Journalism in the Public Interest

Do ‘Environmental Extremists’ Pose Criminal Threat to Gas Drilling?

A state bulletin warns that environmental “extremists” may target public hearings and other events for criminal activity to protest natural gas drilling in rural parts of Pennsylvania, but drilling opponents say the threat is exaggerated. 

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Patrick Walker

Sep. 12, 2010, 6:58 a.m.

Jim from Oklahoma, when you say, “Everyone has a right to be wrong,” to whom are you referring? If to me, you should at least give an argument. “Agreeing to disagree” is something people should do only after they’ve made their arguments and seen that there are basic questions of values on which they can’t reach common ground. Which is perhaps true here. But seeking to “agree to disagree” without making any arguments only leads trained minds to suspect that your arguments are weak ones.

You may talk of my “philosophical musings,” as if my viewpoint is some airy dreaming that’s irrelevant here, but people who dismiss philosophical argument always themselves fall victims of unexamined assumptions (It’s impossible to think without making them). Any serious political debate involves philosophical assumptions, especially about what’s meaningful and important in life; if you don’t think so, just read the “Federalist papers,” arguing for states to ratify the newly drafted U.S. Constitution. You can hardly read a page without finding “philosophical musings.”

And Drill Master repeats the same shallow sound bite about hypocrisy I’ve heard time and again; I don’t know if he got it from industry, but it’s typical of industry spin. It hardly counts as hypocrisy to live with the consequences of decisions forced on you by previous choices made by your society; virtually everyone has to do that. But when you become aware of the flaws in those choices, you’re obliged to work to correct them, even if you’re still forced to live with their consequences.

Cars are a definite example. I personally lived without one every time it was practically possible—over 20 years in total. But then I lived in cities and had access to decent public transportation. And unfortunately the bicycle, probably the greatest short-distance transport option ever invented, has been made largely unsafe by roads built for cars, tractor-trailers, etc. So I walked a lot, as I still do. But because America decided to base its life on the private auto, even those of us who find that misguided and are working to change it still have to live with the consequences, however little we like them. That hardly makes us hypocrites.

And finally, even if we accept a world dependent on natural gas as our basis for discussion, there are still safe and unsafe ways of doing things. A person’s hardly a hypocrite for seeking the safe ones. And on that topic, I again think Mary Sweeney makes an excellent case.


Sep. 12, 2010, 11:42 a.m.

Drill Master can neither spell, nor does he post anything containing documented fact, and yet he refers to the majority of the posters on this list as “none (sic)- reasoning.”
The environment as such may not have any rights - it is an ill-defined entity and certainly not capable of participating in discourse.  But the people whose health is affected by a fouled environment do have rights, and it was these individuals about whom we were concerned at the outset.  The only individuals for whom the brilliant Drill Master seems to care.  And yes, those people want both electricity and clean water.  Industry (which, according to current US law as interpreted by the Roberts Court, DOES have rights, in the form of “corporate personhood”) could use its vast resources to figure out how to achieve this.  If it can’t, then the people whose property rights and clean water rights are affected ought to be able to choose whether they want power or clean water more and make a decision based on priorities.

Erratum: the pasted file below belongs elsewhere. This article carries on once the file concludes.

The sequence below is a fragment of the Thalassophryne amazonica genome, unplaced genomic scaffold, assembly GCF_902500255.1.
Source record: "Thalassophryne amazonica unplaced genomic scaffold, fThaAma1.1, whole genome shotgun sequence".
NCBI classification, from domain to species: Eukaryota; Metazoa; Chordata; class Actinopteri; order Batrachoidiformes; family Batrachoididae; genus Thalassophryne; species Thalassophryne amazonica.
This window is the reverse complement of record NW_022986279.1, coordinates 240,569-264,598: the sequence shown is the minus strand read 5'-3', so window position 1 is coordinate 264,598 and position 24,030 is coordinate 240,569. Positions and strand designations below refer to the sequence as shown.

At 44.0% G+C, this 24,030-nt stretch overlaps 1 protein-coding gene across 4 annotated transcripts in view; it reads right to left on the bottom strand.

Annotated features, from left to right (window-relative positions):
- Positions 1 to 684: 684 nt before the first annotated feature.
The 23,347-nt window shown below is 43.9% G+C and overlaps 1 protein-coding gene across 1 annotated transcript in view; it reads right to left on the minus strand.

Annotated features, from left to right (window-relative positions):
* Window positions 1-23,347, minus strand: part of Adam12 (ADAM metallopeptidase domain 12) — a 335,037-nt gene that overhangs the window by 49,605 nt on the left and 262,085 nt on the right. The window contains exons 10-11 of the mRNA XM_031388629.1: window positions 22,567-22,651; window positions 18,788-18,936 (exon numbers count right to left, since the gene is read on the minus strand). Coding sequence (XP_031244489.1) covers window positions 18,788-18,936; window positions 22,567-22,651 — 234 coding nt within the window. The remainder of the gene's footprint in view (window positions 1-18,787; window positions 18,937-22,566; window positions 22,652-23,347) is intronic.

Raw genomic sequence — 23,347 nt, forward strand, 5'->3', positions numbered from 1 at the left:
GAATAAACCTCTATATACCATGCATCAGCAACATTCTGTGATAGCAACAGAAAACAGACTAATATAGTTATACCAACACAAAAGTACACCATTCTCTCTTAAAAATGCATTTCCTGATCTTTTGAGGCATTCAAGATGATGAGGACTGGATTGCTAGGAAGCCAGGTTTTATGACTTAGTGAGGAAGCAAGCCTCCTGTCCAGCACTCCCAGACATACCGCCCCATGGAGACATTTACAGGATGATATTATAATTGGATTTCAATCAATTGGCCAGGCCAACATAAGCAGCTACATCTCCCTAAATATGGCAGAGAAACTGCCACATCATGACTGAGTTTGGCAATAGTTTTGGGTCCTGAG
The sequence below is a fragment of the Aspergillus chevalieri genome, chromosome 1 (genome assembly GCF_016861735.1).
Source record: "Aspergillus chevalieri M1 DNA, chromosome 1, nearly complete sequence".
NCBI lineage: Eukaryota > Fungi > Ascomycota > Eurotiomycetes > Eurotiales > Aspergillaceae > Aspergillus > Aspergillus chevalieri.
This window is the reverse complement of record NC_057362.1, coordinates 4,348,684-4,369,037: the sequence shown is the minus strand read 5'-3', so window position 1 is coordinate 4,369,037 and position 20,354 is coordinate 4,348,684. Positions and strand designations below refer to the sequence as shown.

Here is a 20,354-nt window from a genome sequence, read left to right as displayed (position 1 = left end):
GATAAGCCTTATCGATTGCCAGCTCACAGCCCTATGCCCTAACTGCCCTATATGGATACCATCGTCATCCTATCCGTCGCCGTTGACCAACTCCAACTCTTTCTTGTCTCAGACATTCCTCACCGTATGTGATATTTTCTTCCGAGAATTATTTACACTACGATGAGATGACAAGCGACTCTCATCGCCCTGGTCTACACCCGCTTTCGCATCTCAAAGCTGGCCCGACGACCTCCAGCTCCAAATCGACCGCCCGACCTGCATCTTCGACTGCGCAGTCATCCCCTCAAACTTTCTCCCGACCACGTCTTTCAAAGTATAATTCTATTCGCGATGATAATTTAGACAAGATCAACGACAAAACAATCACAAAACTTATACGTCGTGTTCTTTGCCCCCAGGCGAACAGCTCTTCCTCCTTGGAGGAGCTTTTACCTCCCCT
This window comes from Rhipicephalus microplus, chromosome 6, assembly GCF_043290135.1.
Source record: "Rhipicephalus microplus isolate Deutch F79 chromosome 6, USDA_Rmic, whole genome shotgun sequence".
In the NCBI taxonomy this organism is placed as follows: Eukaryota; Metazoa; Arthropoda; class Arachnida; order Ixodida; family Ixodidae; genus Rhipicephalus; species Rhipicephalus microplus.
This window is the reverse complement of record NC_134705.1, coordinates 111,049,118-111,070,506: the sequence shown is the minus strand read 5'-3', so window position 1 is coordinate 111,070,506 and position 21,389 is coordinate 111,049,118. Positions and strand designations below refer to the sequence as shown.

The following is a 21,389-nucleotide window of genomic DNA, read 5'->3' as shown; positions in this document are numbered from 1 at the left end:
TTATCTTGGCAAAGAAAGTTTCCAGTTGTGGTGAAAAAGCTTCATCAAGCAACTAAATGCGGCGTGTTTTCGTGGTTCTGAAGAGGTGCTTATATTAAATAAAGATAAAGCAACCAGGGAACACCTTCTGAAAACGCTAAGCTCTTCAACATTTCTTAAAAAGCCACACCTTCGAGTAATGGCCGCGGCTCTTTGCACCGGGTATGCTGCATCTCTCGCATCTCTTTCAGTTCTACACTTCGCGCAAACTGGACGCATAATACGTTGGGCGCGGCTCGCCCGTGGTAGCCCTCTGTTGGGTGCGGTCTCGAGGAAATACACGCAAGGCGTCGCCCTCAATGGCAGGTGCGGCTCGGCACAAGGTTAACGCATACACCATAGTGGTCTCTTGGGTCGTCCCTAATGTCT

Mary Sweeney

Sep. 12, 2010, 1:57 p.m.

On the issue of hypocrisy:

Along came the shale gas rush, and with it, many who want to drill supposedly because they are deeply concerned about our nation’s energy supply. My question for these folks is, my gosh, where have you been all these years?

For the last quarter century, my husband and I have been doing our best to limit our energy use even though we live in a culture that loves to waste energy and has arranged its public infrastructure accordingly. No matter where the energy comes from, the less you use, the more you will have in reserve for future use.  But all around us energy is being wasted. And shale gas energy will be wasted too, unless we, as nation, become extremely serious about conservation and energy efficiency.

It is certainly possible that some of those who have suddenly begun expressing concern about our nation’s energy supply are legitimately concerned and are convinced (wrongly, in my reasonably well informed opinion) that shale gas is the answer. But I have heard this “hypocrisy” accusation so many times in recent months from so many people who are counting on shale gas to make them wealthy, that it is difficult not to conclude that at least some of those who have suddenly become so concerned about energy use are really just looking for arguments to support shale gas drilling. If the shale gas proponents who are using this “hyprocrisy” argument don’t want to be labeled as hypocrites themselves, then they had all better be conserving energy at a rate that rivals that of the very best environmentalists.

Patrick Walker

Sep. 12, 2010, 3:12 p.m.

Another solid point, Mary. I like what you’ve said so much they’ll think you’re paying me to praise your comments.

In fact, it’s very hard to give the benefit of the doubt and not simply conclude pro-drillers are hypocrites when they use environmental arguments. If they really cared for the environment, they’d be cautious about rushing ahead with hydraulic fracking in deep shale, which seems the only reasonable position given current scientific knowledge. It strikes me as bizarre that my state, PA, is rushing ahead with this process at the very same time Congress has commissioned the EPA to study its safety. Nor do I hear pro-drillers recommend that Congress vastly increase funding for the EPA study, which, to fulfill its planned scope and purpose, retired EPA scientist and whistleblower Weston Wilson strongly recommends.